“Life is one big road with lots of signs. So when you riding through the ruts, don’t complicate your mind. Flee from hate, mischief and jealousy. Don’t bury your thoughts, put your vision to reality. Wake Up and Live!” – Bob Marley

As I finished my run with the girls this evening with the drizzle easing up, the “uneven lanes” sign came into view. Isn’t that an understatement of this rare and uncertain time. We are surely amidst a collective unevenness, one massive pothole.

When we got to the red light, there were no cars to be seen near or far as the “stay at home” order is being followed with diligence. I waited at the red light for a moment to follow “the rules” and then decided to “run the red.”

We have signs and signals giving us cues and clues all around us. If we open up and listen we can learn something of value and relevance. So rather than focusing on the uneven lanes, I am going to keep running right through the red lights of fear, boredom, hopelessness, negativity, scarcity, hording, seriousness and uncertainty.

Give the green light to creativity, starting 3 things each day, quiet time, hobbies, joy, exploring, laughing, embracing (from afar for now), gratitude, reflection, planning and preparing for #theotherside.

Run the red!

“It’s true that I’ve driven through a number of red lights on occasion, but on the other hand, I’ve stopped at a lot of green ones but never gotten credit for it.” – Glenn Gould

Draw

“In spite of everything I shall rise again: I will take up my pencil, which I have forsaken in my great discouragement, and I will go on with my drawing.” – Vincent Van Gogh

“Art, like morality, consists in drawing the line somewhere.” – Gilbert K. Chesterton

Kids section. Dollar Store. Drawing book. Try something new, frivolous and creative. Dive into the unknown with joy and a sense of exploration and adventure. Cling to new and what’s next because it IS coming. In addition to planning for painting in a few weeks, I ventured outside, stocked up on cleaning stuff, cleaned and wrote “Is This Y(our) Renaissance? on Start3Things today. I also checked to make sure work technology is still up and running for my awesome coworkers who are in this to overcome and prevail to the other side.

I intend to post daily for Cast Light to offer up light, optimism and joy amidst “reality.” Pick up a coloring book, dare to draw and journal daily to tap into your very soul. Get out and give nature a warm long embrace. Forgive. Love. Laugh. – yep, laugh. Be vividly aware and deeply grateful for what already is right now amidst chaos. Do NOT miss this moment fully and deeply. Rapt attention.

Pick up the pencil and start drawing.

The Sun Within

“When you look at the sun during your walking meditation, the mindfulness of the body helps you to see that the sun is in you; without the sun there is no life at all and suddenly you get in touch with the sun in a different way.” – Thich Nhat Hanh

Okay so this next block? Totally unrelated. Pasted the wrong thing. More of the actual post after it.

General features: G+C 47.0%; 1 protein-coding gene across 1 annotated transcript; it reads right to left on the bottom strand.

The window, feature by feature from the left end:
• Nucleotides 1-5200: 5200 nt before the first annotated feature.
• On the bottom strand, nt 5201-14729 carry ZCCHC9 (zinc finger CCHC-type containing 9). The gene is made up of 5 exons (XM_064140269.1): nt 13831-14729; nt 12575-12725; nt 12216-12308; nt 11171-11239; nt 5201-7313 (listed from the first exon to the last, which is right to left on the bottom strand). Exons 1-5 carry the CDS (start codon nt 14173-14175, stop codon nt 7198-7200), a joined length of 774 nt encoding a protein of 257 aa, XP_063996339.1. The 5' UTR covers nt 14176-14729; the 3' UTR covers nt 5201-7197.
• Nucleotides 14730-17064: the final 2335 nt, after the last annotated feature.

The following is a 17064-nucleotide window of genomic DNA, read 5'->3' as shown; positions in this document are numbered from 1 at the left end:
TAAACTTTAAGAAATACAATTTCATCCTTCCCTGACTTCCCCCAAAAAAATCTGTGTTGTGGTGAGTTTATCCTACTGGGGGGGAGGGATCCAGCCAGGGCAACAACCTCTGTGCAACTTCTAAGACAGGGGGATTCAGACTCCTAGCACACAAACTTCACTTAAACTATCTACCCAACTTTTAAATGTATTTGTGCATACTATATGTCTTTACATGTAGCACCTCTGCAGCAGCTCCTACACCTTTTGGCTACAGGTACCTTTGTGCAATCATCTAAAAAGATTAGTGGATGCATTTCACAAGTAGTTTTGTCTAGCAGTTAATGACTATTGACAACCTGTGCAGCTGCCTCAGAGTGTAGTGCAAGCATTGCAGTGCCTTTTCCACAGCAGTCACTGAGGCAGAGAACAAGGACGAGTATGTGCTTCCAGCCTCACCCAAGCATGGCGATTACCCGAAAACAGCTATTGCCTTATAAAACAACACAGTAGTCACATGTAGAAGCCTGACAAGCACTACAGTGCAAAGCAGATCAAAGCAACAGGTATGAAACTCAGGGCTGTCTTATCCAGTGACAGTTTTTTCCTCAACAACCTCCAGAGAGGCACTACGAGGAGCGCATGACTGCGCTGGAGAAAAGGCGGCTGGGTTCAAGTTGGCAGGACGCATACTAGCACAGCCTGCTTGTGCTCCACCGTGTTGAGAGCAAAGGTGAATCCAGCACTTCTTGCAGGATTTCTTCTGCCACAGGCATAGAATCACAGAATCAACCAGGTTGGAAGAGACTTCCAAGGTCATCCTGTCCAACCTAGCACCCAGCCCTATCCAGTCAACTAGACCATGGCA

“We need to find God, and he cannot be found in noise and restlessness. God is the friend of silence. See how nature – trees, flowers, grass- grows in silence; see the stars, the moon and the sun, how they move in silence… We need silence to be able to touch souls.” – Mother Teresa

Plenty of ink has been spilled on the paper of the internet filled with predictions, fear and consternation on COVID-19. It is serious. I will keep up with the news on a limited basis, social distance and wash my hands to a thousand “happy birthday” songs.

However, I am consciously and rigorously choosing to not succumb to hopelessness and doomsday predictions. Each day has become more urgent, vibrant and precious. I will cling to faith, joy and gratitude of all the blessings that remain.

After a week of diligent preparation, dozens of meetings and technology testing, a 15 minute ride around the lake at sunset brings it all into clear view. A vivid reminder that we are still here and the brilliant magical sun remains. We are strong, resilient and will overcome.

So if you are looking for “harsh reality” predictions, worst-case scenarios, blame games or complex theories of how this will all play out, this will not be the place to visit. This will be a garden of encouragement, frivolity, awe, positivity and deep confidence in our resolve and capacity to be bigger, stronger and kinder than our current circumstances. Light resides in each of us ready to be cast out.

In the silence of these days, let the sun within light the way through to the other side which always arrives. We are all in this together and are in the middle of a world-wide lesson in empathy. Be gentle, offer a genuine smile and feel the warmth of the sun within you. Look up, see the light and find the way.